It has been born out of necessity, created to keep international rugby alive through coronavirus.
But try telling Wales that the Autumn Nations Cup is a contrived tournament of zero consequence.
In Dublin this evening Wayne Pivac’s side kick off the competition against Ireland. Losing does not bear thinking about.
It would put them behind the eight ball in a pool containing Six Nations champions England as well as minnows Georgia – problematic with the pool winner advancing to next month’s Twickenham final to face the top dog out of France, Scotland, Italy and Fiji.
But of more immediate concern to the World Cup semi-finalists, it would be a SIXTH straight loss since Pivac took over from Warren Gatland.
“This tournament is vital for Wales to get the show back on the road,” admitted Welsh midfield great Jamie Roberts.
“Test rugby is about winning, let’s not dress it up as anything else. It’s about winning games and Wales haven’t done that.”
Not since 2013 have the Dragons lost six in a row and the cracks are starting to appear. Defence coach Byron Hayward this week paid with his job for 16 tries conceded in five games.
“Losing can become a habit,” said Roberts. “The pressure comes on and you can’t hide from it because there is no hiding place in Test rugby. You have to front up.
“Wales have taken a lot of flak and the boys are hurting. At times like this you either sink or swim. You embrace it or you let it get on top of you and it becomes a downward spiral.”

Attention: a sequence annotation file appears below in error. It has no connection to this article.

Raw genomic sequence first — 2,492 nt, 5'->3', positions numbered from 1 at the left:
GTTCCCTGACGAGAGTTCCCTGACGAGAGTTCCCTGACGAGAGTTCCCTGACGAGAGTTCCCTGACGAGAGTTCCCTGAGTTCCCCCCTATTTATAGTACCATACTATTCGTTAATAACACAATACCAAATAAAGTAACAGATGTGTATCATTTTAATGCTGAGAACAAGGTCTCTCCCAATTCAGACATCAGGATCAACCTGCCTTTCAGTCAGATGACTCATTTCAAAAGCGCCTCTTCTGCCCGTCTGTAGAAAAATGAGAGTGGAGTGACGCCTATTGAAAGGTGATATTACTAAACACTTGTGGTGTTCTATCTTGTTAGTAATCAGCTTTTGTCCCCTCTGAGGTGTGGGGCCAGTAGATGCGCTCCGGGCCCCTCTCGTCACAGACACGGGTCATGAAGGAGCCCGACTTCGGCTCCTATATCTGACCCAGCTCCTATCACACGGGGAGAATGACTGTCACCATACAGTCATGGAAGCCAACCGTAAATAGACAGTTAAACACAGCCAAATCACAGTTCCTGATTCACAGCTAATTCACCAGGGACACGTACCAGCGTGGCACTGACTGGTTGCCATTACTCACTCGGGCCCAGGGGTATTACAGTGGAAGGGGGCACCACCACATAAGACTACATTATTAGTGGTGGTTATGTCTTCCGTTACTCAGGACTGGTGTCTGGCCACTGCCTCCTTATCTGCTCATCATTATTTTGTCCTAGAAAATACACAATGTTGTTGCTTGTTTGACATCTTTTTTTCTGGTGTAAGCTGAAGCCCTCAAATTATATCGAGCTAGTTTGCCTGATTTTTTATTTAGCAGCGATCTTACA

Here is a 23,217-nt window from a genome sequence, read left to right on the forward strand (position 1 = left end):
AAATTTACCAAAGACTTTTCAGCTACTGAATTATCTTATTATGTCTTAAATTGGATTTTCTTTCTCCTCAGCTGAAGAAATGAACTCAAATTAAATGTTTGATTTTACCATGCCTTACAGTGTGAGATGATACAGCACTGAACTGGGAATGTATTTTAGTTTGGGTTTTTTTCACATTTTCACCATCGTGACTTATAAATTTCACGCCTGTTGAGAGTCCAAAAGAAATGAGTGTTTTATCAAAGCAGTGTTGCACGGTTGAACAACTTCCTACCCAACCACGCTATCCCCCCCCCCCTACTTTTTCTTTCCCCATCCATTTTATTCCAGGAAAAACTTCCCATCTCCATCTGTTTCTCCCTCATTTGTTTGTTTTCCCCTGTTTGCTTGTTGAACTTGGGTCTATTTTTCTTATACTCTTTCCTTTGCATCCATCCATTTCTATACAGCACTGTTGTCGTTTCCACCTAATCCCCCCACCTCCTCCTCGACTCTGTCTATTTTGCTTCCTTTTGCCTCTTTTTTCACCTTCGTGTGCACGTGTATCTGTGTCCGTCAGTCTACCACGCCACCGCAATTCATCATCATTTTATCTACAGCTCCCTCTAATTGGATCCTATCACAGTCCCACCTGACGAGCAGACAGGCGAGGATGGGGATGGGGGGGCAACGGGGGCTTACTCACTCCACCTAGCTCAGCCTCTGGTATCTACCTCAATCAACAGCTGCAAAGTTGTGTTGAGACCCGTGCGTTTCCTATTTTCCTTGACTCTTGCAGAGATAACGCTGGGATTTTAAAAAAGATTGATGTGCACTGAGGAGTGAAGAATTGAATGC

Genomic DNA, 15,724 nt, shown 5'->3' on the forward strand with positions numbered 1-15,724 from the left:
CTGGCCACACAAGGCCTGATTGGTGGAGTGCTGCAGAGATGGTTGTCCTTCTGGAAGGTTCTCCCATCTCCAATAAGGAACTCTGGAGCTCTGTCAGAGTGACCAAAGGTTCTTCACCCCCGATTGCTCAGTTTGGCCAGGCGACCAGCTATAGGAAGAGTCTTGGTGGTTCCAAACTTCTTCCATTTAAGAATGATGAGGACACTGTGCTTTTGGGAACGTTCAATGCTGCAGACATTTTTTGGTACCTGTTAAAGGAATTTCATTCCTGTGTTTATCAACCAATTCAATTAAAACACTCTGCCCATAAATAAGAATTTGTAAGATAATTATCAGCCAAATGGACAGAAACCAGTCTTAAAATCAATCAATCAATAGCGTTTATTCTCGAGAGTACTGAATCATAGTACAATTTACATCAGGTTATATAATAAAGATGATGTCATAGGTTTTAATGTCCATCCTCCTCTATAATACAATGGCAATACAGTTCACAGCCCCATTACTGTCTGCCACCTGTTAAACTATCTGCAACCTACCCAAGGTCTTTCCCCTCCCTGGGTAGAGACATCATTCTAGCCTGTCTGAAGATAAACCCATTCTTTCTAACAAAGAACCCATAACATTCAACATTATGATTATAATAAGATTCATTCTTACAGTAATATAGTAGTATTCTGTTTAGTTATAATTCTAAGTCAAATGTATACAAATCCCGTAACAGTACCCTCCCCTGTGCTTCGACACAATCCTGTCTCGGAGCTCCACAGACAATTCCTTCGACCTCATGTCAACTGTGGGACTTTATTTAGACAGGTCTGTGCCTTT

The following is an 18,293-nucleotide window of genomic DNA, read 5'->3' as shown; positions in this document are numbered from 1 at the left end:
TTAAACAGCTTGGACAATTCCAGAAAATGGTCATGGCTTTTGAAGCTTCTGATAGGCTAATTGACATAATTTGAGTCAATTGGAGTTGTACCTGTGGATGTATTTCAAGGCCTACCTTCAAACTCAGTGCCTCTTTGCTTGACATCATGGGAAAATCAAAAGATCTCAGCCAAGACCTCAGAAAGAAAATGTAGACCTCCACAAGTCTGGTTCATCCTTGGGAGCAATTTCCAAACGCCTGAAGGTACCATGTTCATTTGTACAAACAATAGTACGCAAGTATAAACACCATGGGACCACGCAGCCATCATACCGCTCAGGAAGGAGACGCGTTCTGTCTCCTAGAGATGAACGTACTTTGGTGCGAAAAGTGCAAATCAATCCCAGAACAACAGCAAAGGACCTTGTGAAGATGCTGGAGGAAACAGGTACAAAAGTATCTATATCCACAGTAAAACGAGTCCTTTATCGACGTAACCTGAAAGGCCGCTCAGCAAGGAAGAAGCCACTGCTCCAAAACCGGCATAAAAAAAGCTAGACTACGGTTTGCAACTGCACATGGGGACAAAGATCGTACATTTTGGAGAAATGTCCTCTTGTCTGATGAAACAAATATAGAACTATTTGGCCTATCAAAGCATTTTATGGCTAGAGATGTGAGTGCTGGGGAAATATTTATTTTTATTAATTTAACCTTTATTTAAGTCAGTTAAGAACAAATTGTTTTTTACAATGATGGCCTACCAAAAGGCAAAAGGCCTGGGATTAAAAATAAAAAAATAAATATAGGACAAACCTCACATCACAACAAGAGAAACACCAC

Roberts hopes landmark caps for Alun Wyn Jones (150), George North (100th Wales/Lions) and Tomas Francis (50) will help galvanise his old team in Dublin.
But he says there is no greater motivation for a side crowned Grand Slam champions only last year than putting an end to the “hurt” of a nine-month losing run.
“The hurt of knowing you haven’t put on the park what you’re fully capable of sits with you,” he added. “Knowing you’ve lost a Test match and not delivered stirs away at you all week.
“It gives you that extra five per cent and Ireland will not need me to tell them a wounded Wales is a very dangerous Wales.
“This is a team with players who have quality and resilience and who I expect to stand 10 feet tall walking onto that pitch.”
Roberts, part of the Amazon Prime Video commentary team, has England and France down as favourites to contest the final – and reckons defence coach Shaun Edwards is turning the French into world beaters.
“Consistency and discipline has always been their letdown,” he said. “How often have we seen French sides go 20 points up then give away a red card or stupid penalties?
“If ever there’s a man to drill that it’s Shaun.”
France’s only concern this weekend is that Sunday’s clash with Fiji could be cancelled after two of the Islanders’ team tested positive for Covid. A decision is expected today.
Autumn Nations Cup Rugby Union is coming to Amazon Prime Video, exclusively broadcasting 13 out of 16 matches from 14 November including the tournament finals
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